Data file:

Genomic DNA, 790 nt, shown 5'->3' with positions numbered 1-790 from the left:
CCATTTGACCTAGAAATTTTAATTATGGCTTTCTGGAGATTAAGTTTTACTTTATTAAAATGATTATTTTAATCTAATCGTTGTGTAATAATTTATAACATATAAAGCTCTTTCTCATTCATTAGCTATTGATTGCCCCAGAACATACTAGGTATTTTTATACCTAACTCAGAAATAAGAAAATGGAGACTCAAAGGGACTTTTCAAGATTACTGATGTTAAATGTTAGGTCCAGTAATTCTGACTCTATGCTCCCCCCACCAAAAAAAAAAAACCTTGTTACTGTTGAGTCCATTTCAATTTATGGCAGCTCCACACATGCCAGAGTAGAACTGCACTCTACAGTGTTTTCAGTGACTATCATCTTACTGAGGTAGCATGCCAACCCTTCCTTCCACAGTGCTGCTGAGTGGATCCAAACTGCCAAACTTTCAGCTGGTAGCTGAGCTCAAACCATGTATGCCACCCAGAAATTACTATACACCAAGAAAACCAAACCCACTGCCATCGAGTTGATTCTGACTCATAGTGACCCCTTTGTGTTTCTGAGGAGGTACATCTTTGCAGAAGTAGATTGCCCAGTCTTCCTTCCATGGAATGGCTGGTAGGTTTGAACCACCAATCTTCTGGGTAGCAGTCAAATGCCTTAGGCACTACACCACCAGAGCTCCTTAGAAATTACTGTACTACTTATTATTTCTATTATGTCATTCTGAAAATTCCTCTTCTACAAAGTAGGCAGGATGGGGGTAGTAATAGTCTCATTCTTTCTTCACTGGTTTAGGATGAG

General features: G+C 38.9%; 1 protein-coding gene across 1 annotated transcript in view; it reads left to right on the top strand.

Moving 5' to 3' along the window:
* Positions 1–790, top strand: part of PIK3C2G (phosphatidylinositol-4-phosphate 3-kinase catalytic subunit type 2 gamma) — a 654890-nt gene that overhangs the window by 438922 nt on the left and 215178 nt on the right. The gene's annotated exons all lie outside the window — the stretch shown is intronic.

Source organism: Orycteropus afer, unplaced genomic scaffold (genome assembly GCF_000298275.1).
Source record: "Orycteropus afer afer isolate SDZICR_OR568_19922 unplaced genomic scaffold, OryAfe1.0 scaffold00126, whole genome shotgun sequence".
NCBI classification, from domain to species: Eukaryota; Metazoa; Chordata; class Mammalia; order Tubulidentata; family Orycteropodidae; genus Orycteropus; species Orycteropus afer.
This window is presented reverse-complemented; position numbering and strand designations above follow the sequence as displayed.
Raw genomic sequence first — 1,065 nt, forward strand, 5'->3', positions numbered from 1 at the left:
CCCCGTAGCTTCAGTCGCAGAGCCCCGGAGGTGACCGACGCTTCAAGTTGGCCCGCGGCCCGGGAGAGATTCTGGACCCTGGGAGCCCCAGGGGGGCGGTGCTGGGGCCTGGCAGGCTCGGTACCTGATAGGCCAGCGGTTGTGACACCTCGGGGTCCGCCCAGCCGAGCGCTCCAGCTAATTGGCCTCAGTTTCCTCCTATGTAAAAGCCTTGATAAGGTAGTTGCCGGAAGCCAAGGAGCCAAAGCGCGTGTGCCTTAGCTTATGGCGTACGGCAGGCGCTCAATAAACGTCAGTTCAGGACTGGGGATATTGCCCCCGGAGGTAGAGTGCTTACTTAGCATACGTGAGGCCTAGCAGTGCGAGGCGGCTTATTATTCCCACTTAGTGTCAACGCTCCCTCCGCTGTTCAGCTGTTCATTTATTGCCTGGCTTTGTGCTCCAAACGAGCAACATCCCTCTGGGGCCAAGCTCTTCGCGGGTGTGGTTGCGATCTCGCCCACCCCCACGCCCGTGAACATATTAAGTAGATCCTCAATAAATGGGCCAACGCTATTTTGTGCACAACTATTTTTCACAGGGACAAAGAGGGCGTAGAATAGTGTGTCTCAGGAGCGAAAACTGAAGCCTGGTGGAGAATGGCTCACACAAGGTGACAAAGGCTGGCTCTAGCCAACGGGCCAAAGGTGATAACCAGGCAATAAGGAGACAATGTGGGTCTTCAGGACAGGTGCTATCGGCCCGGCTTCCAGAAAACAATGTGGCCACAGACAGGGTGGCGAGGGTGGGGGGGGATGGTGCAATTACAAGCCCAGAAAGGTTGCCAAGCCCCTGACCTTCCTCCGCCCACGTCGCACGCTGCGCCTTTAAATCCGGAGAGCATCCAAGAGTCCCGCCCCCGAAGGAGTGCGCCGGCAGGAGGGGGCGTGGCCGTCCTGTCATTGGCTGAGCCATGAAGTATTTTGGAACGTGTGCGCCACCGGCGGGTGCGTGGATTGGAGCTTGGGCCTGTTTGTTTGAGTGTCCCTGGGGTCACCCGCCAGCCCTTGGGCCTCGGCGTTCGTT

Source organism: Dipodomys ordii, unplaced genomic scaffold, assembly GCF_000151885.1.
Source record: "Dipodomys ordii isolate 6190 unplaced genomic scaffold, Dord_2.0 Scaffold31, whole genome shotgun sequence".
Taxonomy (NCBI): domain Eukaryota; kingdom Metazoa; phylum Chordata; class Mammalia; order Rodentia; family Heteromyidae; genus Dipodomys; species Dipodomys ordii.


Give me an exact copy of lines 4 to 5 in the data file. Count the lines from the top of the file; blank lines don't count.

Moving 5' to 3' along the window:
* Positions 1–790, top strand: part of PIK3C2G (phosphatidylinositol-4-phosphate 3-kinase catalytic subunit type 2 gamma) — a 654890-nt gene that overhangs the window by 438922 nt on the left and 215178 nt on the right. The gene's annotated exons all lie outside the window — the stretch shown is intronic.